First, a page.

While emerging markets help drive global CT and MRI markets, advanced, mature CT and MRI markets essentially shape the global CT and MRI markets. In 2016, the top-three country markets of the United States, China and Japan (all of which are considered mature markets) made up nearly half of the global market for CT and MRI. That said, the developing markets in Asia, Eastern Europe and parts of South America are forecast to have higher growth through 2021. Larger, more mature markets typically have more advanced, specialized needs whereas smaller, growing markets are more focused on basic care provision. The supplier landscape in more mature markets typically consists of large, multinational players with established channels and client bases; in emerging markets with large populations like India and Southeast Asia, there is a wider variety of local and international players; as follows, client bases are not as established as in mature markets. This dichotomy of markets is most evident in types of equipment purchased.
In the more established markets of the United States and Japan, new equipment purchases for CT and MRI are typically for more advanced equipment, with 64-slice CT and 1.5T and 3.0T MRI being the largest product segments in terms of revenues in each country. Particularly in the United States and Western Europe, the technology trends for CT are for enabling faster, more efficient workflows and more advanced imaging applications. 2016 product releases that were aimed towards more advanced markets included Siemens Healthineers’ new CT scanner, the SOMATOM Drive, which is a dual-source scanner that has an adaptive 4D spiral that visualizes vascular flow in the brain and organs. Philips released its IQon Spectral CT system in 2016. The IQon system produces spectral imaging and allows the technician to select two imaging colors to measure during the scan in order to detect more abnormalities faster. This system is geared towards more advanced facilities that want to focus on higher-level CT imaging.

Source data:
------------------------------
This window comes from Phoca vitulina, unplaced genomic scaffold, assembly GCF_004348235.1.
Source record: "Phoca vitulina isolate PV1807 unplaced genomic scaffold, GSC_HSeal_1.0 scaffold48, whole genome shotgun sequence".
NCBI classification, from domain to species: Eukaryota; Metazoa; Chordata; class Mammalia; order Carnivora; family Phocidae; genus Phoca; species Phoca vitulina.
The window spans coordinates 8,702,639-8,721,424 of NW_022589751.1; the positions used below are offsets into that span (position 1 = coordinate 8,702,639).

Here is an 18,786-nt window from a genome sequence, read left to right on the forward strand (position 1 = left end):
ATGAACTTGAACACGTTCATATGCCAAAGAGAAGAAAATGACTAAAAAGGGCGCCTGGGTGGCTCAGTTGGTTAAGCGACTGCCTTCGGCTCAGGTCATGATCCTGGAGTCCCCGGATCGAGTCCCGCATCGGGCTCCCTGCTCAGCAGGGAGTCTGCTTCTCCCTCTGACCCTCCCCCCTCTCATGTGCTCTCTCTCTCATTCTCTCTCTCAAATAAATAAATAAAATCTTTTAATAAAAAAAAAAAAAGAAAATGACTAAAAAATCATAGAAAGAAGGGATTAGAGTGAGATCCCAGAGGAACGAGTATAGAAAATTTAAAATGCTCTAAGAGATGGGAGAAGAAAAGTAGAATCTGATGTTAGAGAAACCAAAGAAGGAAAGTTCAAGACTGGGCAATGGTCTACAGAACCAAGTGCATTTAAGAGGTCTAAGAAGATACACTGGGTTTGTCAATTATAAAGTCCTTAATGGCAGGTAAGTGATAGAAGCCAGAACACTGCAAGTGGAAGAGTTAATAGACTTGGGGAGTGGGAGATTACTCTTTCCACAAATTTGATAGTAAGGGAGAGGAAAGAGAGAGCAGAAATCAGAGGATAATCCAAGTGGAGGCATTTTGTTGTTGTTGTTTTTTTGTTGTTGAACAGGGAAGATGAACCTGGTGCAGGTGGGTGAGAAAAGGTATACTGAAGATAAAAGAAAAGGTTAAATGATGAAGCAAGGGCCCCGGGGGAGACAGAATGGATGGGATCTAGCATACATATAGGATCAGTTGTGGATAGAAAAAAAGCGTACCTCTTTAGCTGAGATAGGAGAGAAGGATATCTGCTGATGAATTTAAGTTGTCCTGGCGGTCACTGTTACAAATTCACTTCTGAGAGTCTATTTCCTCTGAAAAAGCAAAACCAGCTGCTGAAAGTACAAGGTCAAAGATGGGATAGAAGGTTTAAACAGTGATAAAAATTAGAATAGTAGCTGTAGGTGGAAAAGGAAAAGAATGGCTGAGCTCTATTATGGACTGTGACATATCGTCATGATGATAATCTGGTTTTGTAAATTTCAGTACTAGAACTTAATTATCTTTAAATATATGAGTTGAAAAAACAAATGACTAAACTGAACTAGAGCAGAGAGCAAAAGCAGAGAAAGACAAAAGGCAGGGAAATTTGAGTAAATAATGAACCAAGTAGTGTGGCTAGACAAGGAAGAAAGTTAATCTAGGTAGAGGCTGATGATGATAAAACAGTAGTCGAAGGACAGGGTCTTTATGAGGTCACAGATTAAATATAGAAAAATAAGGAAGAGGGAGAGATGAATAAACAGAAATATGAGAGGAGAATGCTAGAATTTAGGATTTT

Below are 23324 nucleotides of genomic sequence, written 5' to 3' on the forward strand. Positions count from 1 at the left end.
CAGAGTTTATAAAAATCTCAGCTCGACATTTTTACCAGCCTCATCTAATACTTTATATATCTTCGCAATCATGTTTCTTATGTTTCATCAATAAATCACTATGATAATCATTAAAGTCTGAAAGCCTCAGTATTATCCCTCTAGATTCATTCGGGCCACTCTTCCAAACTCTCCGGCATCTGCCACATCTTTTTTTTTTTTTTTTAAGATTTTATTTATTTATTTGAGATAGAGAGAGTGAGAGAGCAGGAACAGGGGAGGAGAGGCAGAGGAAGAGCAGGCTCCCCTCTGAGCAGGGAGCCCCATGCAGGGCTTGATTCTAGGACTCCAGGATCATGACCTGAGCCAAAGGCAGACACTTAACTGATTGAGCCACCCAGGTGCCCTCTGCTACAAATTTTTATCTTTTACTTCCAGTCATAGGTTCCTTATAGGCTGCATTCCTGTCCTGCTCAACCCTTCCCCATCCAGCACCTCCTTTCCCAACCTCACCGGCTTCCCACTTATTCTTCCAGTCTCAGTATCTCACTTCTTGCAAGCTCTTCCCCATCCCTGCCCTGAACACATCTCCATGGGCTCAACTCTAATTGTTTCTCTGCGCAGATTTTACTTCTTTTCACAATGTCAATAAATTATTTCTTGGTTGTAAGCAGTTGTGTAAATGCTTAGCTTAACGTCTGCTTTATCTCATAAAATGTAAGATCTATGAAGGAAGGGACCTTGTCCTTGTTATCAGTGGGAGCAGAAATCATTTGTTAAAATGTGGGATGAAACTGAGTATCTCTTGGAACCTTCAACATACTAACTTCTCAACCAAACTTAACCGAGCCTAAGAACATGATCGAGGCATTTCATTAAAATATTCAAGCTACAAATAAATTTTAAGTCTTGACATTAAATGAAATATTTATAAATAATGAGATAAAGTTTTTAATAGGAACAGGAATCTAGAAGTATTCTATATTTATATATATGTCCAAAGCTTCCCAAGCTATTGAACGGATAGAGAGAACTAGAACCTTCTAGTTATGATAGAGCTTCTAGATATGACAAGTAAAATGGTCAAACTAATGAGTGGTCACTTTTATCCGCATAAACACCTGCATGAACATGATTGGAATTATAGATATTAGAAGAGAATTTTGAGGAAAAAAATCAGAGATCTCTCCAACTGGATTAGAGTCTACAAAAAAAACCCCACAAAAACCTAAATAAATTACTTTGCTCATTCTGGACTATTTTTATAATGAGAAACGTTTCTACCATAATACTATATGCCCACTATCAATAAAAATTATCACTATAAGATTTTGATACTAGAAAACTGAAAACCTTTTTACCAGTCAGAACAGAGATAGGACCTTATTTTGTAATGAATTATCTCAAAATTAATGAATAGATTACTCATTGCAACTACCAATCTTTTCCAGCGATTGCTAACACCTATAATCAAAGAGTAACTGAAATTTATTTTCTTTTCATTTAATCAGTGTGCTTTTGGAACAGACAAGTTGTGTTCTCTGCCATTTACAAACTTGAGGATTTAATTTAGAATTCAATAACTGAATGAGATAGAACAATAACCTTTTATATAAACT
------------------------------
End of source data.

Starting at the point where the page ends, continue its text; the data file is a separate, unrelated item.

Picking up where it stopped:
Within the developed US MRI equipment market, there is strong demand for systems offering decision support tools, which provide connectivity to hospital information systems (HIS) that in turn increases work flow efficiency and more imaging capabilities. GE released its SIGNAworks platform, which is compatible with its SIGNA MRI scanners, at RSNA. This platform covers a wide variety of contrasts, 2D and 3D volumetric data and motion correcting capabilities; it is also upgradable and can be customized with additional applications. In 2016, Philips released a suite of neurological diagnostic applications, available with its Ingenia family of MRI systems. This technology includes Black Blood imaging, which provides higher quality brain imaging, and 4D TRANCE, which provides contrast-free imaging in order to evaluate vascular anatomy and blood flow dynamics. All of these applications have the ability to align with Philips’ IntelliSpace Portal, which is a single platform that stores patient information for quick detection and follow-up. These applications are geared towards facilities that want to upgrade their advanced imaging capabilities and reduce workflow to support higher patient throughput volumes through system connectivity.